Cyber Defence Recruitment – Before We Get Into The Topic , Let’s Learn Some Basic Of This Topic

We wanted to go past the fluff in this resource and give you some solid information on government cybersecurity employment. What is it like to work for the National Security Agency or the Central Intelligence Agency? Which firm has the finest track record? Who is on the lookout for security experts? (To the last question, the answer is basically everyone.)

We’ve divided the page in half, just like we did with our MOOCs article. You can skim over general work suggestions in Sections 1 and 2. You’ll find thorough information on each agency or military branch in Sections 3-5, as well as links to Glassdoor reviews and the official/unofficial line on cybersecurity careers.

Working for the Government

General Benefits

There are a variety of reasons why you might choose to be a cyber warrior for the United States:

  • Public service is extremely important to your country (there is a shortage of cyber experts across most agencies and military branches).
  • Drug runners, mobsters, renegade governments, and terrorists are all hunted down by security personnel.
  • Long-term employment — Serving in the military can be a long-term commitment.
  • Good perks – Military branches make an effort to look after their service members.
  • Intensive job training — After serving, you can always choose to work in the private sector.
  • Cachet – Working for the CIA or the NSA may appeal to you.

In addition, the government is working hard to recruit fresh cyber talent. It is funding scholarships (see SFS below), supporting hacking competitions, providing re-enlistment bonuses, and participating in high school recruitment.

General Downsides

However, other considerations may cause you to pause:

  • Lower salary – You will almost certainly be paid less than contractors or colleagues in the private sector for most positions.
  • The government loves red tape, so there are a lot of complicated hiring requirements.
  • Intensive background check — To obtain a security clearance, you will be subjected to a rigorous, and at times intrusive, background examination.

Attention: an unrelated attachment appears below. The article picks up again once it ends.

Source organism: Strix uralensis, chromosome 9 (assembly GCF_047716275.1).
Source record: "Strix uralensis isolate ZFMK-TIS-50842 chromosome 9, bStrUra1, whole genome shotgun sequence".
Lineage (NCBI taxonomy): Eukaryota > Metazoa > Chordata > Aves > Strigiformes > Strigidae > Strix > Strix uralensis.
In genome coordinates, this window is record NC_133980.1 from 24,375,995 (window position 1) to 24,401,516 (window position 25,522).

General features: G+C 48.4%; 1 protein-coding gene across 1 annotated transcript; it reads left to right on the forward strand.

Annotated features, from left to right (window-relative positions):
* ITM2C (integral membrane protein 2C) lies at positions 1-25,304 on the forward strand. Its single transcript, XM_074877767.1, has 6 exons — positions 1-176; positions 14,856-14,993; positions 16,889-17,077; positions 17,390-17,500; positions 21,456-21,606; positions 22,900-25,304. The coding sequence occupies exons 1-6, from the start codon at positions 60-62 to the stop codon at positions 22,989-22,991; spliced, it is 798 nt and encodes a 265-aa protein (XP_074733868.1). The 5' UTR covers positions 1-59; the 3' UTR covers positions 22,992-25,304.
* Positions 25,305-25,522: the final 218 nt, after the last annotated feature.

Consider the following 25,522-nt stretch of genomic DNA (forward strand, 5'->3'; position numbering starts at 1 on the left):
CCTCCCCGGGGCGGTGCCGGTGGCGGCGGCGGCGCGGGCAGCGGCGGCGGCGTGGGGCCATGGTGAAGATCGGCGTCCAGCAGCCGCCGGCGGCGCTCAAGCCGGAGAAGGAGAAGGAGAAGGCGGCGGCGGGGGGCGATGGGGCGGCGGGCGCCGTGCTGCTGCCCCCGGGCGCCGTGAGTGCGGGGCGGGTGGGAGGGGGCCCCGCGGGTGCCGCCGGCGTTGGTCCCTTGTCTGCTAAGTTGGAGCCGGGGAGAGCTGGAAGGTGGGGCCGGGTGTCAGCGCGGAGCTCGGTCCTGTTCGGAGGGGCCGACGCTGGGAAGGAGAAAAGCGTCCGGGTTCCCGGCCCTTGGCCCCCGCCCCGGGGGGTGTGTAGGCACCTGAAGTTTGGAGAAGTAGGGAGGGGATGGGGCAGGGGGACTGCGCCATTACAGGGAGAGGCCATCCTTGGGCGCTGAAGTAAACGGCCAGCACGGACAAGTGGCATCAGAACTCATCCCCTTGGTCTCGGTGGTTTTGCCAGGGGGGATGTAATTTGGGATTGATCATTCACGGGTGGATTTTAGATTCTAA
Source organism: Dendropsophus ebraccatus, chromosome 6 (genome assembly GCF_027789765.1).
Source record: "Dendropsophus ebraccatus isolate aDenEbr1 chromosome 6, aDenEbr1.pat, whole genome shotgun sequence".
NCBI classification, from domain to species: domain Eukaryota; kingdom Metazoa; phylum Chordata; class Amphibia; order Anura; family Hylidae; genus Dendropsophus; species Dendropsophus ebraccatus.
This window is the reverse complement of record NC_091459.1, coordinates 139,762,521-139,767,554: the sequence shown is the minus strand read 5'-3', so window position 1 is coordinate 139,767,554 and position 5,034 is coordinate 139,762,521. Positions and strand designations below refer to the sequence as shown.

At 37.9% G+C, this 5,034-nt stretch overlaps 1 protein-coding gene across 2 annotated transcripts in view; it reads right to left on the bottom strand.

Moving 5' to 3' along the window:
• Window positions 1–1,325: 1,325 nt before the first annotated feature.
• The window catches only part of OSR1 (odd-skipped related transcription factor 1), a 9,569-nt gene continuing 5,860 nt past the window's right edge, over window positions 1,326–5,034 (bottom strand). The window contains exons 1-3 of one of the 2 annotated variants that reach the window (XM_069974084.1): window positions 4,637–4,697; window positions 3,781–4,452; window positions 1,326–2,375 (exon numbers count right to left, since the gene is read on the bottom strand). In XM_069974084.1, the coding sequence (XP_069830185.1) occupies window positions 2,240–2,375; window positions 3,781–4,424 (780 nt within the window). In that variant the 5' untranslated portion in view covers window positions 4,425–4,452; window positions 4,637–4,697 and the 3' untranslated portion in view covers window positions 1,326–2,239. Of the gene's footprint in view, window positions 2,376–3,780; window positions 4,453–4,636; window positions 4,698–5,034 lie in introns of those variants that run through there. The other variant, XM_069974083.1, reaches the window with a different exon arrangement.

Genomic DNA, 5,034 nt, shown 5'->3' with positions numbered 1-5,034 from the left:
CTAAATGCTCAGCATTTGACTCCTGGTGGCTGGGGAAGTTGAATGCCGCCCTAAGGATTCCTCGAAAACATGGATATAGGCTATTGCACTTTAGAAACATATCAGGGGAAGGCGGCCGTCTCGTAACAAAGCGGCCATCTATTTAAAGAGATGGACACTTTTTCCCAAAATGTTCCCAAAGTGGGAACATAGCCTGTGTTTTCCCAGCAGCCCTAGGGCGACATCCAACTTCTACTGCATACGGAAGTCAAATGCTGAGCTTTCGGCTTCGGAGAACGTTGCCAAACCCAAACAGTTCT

• Long hiring process – Clearing to work for the government might take months.
  • Lack of independence – In the military, rotating jobs and assignments are very common.
  • Poor public perception – The NSA Snowden affair and disclosures regarding CIA torture have done little to boost the intelligence community’s image.

Cool jobs go to government contractors – You might find that complicated occupations go to government contractors.

The issue of salary is particularly acute at the top of the profession. On the free market, elite cybersecurity professionals might earn $250,000-$300,000 per year, according to RAND analysts. Government agencies will be unable to compete with these figures. As a result, they’re losing key personnel to the private sector.

Further Resources

Scholarship for Service (SFS)

The primary goal of the Scholarship for Service program is to increase the number of qualified government information security professionals. To that end, the National Science Foundation (NSF) has teamed together with the Department of Homeland Security to award information assurance scholarship scholarships to students.

Participants may be eligible for a stipend of up to:

  • Undergraduate education costs $20,000 per year.
  • A master’s degree costs $25,000 each year.
  • Doctoral studies cost $30,000 per year.

Schools can apply if they are NSA CAE IA/CD certified or if their information assurance processes are deemed “comparable” to those of qualified schools. A list of Participating Institutions can be seen here.

You’ll be asked to serve in a Federal, State, Local, or Tribal Government organization for a time equal to the length of your scholarship (e.g., if your scholarship is for two years, you’ll be expected to serve for two years).

The top 5 places where SFS graduates went to work from 2002 to 2012, according to a 2012 DHS CyberSkills Task Force Report, were:

  1. NSA
  2. Navy
  3. Army
  4. Mitre Corporation is a company that manufactures and sells
  5. CIA


The United States Cyber Command (USCYBERCOM) is a sub-unified command under the United States Army. Strategic Command is an acronym that stands for “Strategic Command It has three key objectives:

  • Defend the Defense Department’s Information Network (DoDIN)
  • Assist combatant commanders on missions throughout the world.
  • Improve the country’s ability to withstand and respond to cyber-attacks.

The crucial thing to remember here is that USCYBERCOM is in charge of developing the Armed Services’ cyber force structure, training needs, and training standards. The following are some of the services it provides:

  1. Cyber Command of the Air Forces (AFCYBER)
  2. Army Cyber Command is a branch of the Army that is responsible (ARCYBER)
  3. Fleet Cyber Command is a command of the United States Navy that (FLTCYBERCOM)
  4. Cyber Command of the Marine Corps (MARFORCYBER)